November 13, 2011


How I fooled the art world: To expose the madness at the heart of contemporary art, William Boyd invented a 'forgotten' American artist, Nat Tate. Now, 13 years on - and in a bizarre twist - one of Tate's paintings is being sold at Sotheby's (William Boyd, 13 Nov 2011, The Telegraph)

It's a strange experience to stand in the main gallery at Sotheby's in Bond Street, looking at a small pen and ink drawing, Bridge no. 114 signed by the artist in his somewhat awkward, childish hand - "Nat Tate". It hangs alongside Lowrys, a Scottish Colourist, an Edward Burra, a Bridget Riley, a Ben Nicholson, Graham Sutherlands and many other artistic luminaries ready to go under the hammer on November 15-16 at Sotheby's big Modern and Post-War British Art sale.

Nat Tate, however, is unique - because, alone among the many artists represented here, he never existed. I made him up and wrote his fictional biography in 1998. I'm also responsible for what remains of his output - Bridge no. 114 was created by me, I signed the name "Nat Tate" at the foot of the drawing - and, as I stand looking at it, I have this unusual feeling of vague pride and authorial distance. This is both my drawing and not my drawing. I half expect Nat Tate to stride into the room and shoulder me aside. For the only time in 30 years of writing fiction I have this sensation that a character I invented has taken on a life of his own beyond the pages of the fiction that enshrined him. The pleasure that I feel contemplating the sale ahead is as much Nat's as my own - a most unusual and not entirely comfortable state of mind.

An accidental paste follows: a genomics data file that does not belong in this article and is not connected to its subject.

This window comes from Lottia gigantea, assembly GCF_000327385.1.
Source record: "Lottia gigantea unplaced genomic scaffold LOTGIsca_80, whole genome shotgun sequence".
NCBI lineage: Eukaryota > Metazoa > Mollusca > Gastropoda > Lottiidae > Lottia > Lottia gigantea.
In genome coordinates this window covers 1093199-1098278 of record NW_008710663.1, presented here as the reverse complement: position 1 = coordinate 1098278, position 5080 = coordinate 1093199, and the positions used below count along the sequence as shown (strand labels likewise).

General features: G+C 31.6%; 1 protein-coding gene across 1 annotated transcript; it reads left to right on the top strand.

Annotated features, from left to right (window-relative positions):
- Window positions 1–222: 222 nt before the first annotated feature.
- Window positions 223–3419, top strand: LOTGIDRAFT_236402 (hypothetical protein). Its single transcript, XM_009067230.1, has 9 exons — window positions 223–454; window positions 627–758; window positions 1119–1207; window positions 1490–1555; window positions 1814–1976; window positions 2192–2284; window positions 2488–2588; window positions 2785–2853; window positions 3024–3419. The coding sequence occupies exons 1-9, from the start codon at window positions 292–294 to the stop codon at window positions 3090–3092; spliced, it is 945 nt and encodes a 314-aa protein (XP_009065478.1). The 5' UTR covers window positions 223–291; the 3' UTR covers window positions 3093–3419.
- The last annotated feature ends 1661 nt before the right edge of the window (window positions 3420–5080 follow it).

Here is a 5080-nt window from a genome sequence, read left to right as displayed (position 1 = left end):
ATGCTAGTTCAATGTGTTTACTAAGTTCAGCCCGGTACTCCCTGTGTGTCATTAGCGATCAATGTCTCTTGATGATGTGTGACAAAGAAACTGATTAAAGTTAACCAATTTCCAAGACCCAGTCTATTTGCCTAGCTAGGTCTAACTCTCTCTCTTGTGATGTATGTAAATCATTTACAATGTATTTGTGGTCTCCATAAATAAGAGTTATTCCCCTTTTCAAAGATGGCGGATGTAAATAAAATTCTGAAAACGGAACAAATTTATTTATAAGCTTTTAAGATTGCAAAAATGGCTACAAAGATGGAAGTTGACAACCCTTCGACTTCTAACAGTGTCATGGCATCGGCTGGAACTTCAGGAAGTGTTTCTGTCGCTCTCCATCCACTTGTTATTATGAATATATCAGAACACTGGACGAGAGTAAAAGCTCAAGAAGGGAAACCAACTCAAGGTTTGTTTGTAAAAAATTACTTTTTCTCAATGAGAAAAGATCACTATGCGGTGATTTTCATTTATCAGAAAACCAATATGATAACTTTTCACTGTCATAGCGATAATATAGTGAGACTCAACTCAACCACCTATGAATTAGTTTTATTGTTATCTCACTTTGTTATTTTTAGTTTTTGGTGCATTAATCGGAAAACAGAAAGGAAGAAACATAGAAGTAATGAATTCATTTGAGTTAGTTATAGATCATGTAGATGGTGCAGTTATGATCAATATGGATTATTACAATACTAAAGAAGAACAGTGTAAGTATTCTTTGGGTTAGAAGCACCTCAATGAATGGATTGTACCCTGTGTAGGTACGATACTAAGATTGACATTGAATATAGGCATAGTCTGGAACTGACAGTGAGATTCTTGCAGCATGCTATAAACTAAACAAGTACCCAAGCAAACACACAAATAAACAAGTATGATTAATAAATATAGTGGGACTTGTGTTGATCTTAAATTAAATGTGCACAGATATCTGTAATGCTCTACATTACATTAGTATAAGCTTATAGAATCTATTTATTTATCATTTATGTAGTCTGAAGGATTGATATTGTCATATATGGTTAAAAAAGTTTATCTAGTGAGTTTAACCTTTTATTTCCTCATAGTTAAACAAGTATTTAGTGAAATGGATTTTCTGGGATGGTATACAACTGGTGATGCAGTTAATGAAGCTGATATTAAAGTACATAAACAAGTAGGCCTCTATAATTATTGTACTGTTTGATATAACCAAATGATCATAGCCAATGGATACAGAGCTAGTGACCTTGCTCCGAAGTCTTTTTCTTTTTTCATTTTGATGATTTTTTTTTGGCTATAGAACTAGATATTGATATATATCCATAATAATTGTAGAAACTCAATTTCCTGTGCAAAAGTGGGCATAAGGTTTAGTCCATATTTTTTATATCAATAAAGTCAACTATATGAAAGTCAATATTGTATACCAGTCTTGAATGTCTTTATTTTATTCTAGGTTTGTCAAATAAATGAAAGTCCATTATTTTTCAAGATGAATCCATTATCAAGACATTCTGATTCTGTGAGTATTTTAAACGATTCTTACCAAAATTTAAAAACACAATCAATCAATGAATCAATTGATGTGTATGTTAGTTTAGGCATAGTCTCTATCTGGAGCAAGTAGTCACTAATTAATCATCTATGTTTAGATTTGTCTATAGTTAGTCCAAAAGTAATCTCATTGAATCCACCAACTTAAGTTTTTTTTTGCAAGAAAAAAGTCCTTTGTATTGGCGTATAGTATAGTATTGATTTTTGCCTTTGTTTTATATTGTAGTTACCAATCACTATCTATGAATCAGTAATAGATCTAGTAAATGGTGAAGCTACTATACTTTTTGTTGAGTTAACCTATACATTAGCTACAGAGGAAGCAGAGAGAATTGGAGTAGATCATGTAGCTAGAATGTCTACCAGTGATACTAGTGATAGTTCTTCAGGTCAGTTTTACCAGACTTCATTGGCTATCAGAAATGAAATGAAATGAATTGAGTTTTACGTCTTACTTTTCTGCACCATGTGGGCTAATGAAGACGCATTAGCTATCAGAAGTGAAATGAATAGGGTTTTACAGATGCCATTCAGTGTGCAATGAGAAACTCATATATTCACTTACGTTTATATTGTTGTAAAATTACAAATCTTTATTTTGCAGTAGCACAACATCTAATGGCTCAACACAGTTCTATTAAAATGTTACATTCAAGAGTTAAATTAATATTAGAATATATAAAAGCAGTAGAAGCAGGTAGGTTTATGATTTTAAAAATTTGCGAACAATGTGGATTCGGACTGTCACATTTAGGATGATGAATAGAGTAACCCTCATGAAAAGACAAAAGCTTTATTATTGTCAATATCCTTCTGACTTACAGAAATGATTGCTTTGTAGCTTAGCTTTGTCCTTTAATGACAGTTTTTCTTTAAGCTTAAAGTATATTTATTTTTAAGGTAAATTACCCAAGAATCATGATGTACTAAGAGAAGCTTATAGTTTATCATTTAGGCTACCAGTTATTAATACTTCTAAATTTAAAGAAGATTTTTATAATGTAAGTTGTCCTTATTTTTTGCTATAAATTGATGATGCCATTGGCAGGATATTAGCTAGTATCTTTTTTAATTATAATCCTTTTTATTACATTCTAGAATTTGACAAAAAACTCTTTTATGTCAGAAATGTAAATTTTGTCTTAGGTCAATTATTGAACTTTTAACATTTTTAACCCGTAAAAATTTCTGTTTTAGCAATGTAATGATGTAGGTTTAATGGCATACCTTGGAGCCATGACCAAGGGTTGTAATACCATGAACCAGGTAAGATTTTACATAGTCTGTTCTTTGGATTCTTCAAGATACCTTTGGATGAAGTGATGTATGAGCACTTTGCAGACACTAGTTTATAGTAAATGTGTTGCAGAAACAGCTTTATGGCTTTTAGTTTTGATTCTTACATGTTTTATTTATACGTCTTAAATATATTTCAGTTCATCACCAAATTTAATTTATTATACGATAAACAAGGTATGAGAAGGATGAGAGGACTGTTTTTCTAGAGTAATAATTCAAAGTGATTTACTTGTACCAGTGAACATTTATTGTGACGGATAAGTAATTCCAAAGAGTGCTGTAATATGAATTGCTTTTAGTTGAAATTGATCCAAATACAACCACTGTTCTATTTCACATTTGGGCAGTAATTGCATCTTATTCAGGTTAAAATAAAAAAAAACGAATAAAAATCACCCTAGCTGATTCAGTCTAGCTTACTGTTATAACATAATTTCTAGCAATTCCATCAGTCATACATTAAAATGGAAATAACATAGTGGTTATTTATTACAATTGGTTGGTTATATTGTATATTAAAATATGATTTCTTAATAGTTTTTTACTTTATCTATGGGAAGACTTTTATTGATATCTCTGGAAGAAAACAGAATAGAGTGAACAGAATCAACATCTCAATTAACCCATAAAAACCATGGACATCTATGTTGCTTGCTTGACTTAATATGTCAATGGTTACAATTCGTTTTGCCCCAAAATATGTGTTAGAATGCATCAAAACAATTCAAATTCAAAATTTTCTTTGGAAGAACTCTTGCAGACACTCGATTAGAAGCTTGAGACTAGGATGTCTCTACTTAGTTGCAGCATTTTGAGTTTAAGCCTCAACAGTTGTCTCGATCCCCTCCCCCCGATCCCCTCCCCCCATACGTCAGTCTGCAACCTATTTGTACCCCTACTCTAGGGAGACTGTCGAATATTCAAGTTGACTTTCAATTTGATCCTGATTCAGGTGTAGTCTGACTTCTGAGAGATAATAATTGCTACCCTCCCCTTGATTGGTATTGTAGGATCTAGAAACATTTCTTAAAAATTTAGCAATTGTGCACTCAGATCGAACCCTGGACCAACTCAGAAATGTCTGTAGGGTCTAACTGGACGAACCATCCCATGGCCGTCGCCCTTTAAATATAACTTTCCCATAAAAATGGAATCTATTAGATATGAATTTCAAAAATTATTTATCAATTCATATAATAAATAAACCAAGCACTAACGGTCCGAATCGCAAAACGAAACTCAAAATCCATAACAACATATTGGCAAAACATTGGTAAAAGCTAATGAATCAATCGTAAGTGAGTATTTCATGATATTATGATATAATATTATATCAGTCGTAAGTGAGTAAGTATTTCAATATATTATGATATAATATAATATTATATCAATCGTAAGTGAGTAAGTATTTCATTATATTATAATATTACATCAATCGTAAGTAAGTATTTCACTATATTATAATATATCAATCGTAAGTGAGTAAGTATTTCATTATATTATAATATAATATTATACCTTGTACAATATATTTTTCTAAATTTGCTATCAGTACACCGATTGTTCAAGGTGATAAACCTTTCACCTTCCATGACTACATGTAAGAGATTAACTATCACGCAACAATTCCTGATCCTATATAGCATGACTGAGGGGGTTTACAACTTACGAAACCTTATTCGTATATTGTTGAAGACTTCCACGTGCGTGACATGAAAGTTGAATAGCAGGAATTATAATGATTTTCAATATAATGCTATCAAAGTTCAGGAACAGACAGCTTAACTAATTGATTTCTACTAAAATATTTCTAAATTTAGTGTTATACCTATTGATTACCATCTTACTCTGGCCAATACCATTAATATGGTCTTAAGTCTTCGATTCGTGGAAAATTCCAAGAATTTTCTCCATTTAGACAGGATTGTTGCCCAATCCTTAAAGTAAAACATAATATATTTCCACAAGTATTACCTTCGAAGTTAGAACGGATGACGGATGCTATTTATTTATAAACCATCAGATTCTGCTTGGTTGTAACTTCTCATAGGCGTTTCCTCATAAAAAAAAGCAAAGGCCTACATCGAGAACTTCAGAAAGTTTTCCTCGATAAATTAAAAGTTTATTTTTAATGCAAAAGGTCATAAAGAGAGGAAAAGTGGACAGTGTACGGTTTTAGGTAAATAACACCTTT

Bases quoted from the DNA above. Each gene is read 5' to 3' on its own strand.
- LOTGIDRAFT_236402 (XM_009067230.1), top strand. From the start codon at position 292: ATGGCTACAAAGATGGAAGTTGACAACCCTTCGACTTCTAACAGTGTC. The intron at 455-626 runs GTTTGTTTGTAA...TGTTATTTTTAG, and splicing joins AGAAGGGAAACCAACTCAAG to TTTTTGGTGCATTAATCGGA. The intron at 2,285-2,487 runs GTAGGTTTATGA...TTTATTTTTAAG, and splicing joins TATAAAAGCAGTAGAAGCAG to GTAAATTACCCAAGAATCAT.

The Nat Tate "affair" began on April Fools' Day in 1998 at a glittering party held in the artist Jeff Koons's studio in Manhattan. The host was David Bowie and he was celebrating the birth of his new publishing house, 21. My biography of Nat Tate was his inaugural publication and, apart from a very few present, nobody else knew that Nat was a fiction. Bowie read extracts from the book and an English journalist (one of the conspirators) moved through the throng asking leading questions and - people being people and not wanting to look ignorant or uninformed - many of them spoke openly about Nat Tate, warmly remembering aspects of his life, shows they had attended, reflecting on the sadness of his premature death.

...before it existed.

Posted by at November 13, 2011 8:16 AM

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